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UK Government accused of ‘watering down’ Online Safety Bill

By Sophie Wingate, PA Political Correspondent

The UK Government has dropped measures to ban “legal but harmful” web content, in what campaigners called a “watering down” of the Online Safety Bill that is “very hard to understand”.

Removing the restrictions marks a more “common sense” approach as they could have led to an “erosion of free speech”, the Culture Secretary said.

Michelle Donelan also argued the axed measures had been an “anchor” holding the much-delayed Bill back.

The ditching of “legal but harmful” measures marks a win for free speech proponents including Trade Secretary Kemi Badenoch, who claimed they would “legislate for hurt feelings”, but it faces criticism from other corners of the Tory party.

Ms Donelan’s predecessor Nadine Dorries warned that women would “kick off” about dropping the duty to remove not only illegal content but also any material named in the legislation as legal but potentially harmful – such as glorification of self-harm or eating disorders.

The former culture secretary, who championed the Bill in its previous form, cited the case of Molly Russell, 14, who killed herself after viewing self-harm content online.

Molly’s father Ian Russell said the changes to the Bill are “very hard to understand”.

He told BBC Radio 4’s Today programme: “What we need is the assurance from the Secretary of State that this watering down of the Bill by removing the legal but harmful content is at least boosted in other measures to make it safe for not just young people but for all of us to be online.

“I don’t see how you can see the removal of a whole clause as anything other than a watering down.”

Ms Donelan said the Government is “in essence” introducing “legal but harmful for children” through other provisions in the Bill.

She said protections for children have been strengthened and it would be a “gross misrepresentation” to argue otherwise.

“Nothing is getting watered down or taken out when it comes to children,” she told the programme.

“The legal but harmful aspect was pertaining to adults. Content that is harmful or could hurt children that is not illegal, so is legal, will still be removed under this version of the Bill.

“So the content that Molly Russell saw will not be allowed as a result of this Bill.”

The legislation aims to tackle the “absurd situation” surrounding the enforcement of age limits, Ms Donelan said, with social media firms that fail to bar under-age children from their platforms facing massive fines.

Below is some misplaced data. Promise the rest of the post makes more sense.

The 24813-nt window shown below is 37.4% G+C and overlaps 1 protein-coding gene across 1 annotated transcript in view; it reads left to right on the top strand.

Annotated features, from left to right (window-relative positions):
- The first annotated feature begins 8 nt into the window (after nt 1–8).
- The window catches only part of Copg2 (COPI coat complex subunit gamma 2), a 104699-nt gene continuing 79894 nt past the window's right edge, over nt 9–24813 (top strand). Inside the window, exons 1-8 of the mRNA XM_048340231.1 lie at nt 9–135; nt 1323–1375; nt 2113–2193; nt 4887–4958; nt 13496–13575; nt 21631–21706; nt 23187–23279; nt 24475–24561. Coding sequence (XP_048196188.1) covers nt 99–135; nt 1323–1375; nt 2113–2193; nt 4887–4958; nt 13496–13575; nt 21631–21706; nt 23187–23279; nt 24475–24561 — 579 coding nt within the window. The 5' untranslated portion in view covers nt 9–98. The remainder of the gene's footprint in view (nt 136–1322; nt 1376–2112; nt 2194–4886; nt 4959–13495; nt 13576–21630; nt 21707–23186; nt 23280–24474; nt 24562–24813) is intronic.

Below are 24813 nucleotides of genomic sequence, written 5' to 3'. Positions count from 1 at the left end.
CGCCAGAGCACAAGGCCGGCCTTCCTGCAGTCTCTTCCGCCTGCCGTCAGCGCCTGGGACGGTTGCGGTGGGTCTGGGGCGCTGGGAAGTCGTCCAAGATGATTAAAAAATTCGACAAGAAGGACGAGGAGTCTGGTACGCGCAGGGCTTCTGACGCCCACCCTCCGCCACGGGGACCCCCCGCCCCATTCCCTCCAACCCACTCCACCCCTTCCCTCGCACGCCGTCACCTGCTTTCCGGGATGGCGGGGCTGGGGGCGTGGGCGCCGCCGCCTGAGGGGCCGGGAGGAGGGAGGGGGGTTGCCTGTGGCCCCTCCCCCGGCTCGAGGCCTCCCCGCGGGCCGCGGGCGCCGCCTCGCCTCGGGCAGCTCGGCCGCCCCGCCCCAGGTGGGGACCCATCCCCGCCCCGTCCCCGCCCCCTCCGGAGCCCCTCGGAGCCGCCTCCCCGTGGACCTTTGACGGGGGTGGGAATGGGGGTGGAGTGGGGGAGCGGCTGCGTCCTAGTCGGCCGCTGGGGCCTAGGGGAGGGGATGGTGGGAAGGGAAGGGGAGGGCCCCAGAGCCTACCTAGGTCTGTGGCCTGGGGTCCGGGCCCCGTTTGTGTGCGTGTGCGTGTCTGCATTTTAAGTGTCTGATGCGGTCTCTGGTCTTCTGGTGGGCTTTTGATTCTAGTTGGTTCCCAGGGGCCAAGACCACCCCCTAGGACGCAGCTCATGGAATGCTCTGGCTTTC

The updates will require tech firms to show how they enforce their own user age limits, and to publish summaries of risk assessments on potential harm to children on their sites and declare details of enforcement action taken against them by Ofcom – the new regulator for the tech sector.

Ofcom can fine social media giants up to 10% of annual turnover if they fail to fulfil policies to tackle racist, homophobic or other content harmful to children.

For adults there will be a greater requirement for firms to provide tools to hide certain content they do not wish to see.

The amended Bill would require platforms to remove illegal content and take down any material that is in breach of its own terms of service.

The Government calls the approach a “triple shield” of online protection which also allows for freedom of speech.

It partly replaces the legal but harmful duties, which would have created a “quasi-legal category” and potentially “stifled” free speech, Ms Donelan said.

She told Sky News: “It had (a) very, very concerning impact, potentially, on free speech.

“There were unintended consequences associated with it. It was really the anchor that was preventing this Bill from getting off the ground.

“It was a creation of a quasi-legal category between illegal and legal. That’s not what a government should be doing. It’s confusing. It would create a different kind of set of rules online to offline in the legal sphere.”

She said the Bill, which has been “a long time coming”, would become law “during this parliamentary session” and would would serve as a “blueprint” for boosting internet safety for countries around the world.

The changes set Ms Donelan on a collision course with Ms Dorries, who recently told the House magazine: “Michelle has been in the job five minutes and does not understand enough about it.

“The women in my party will, for want of a better word, kick off about this.”

Shadow culture secretary Lucy Powell said it was a “major weakening” of the Bill, adding: “Replacing the prevention of harm with an emphasis on free speech undermines the very purpose of this Bill, and will embolden abusers, Covid deniers, hoaxers, who will feel encouraged to thrive online.”

The latest changes come after other updates to the Bill, including criminalising the encouragement of self-harm, “downblousing” and the sharing of pornographic deepfakes.

The Government also confirmed further amendments will be tabled shortly aimed at boosting protections for women and girls online.

The Victim’s Commissioner, Domestic Abuse Commissioner and Children’s Commissioner will be added as statutory consultees to the Bill, meaning that Ofcom must consult them in drafting new codes of conduct tech firms must follow to comply with the Bill.

The Bill is due to return to Parliament next week after being repeatedly delayed.

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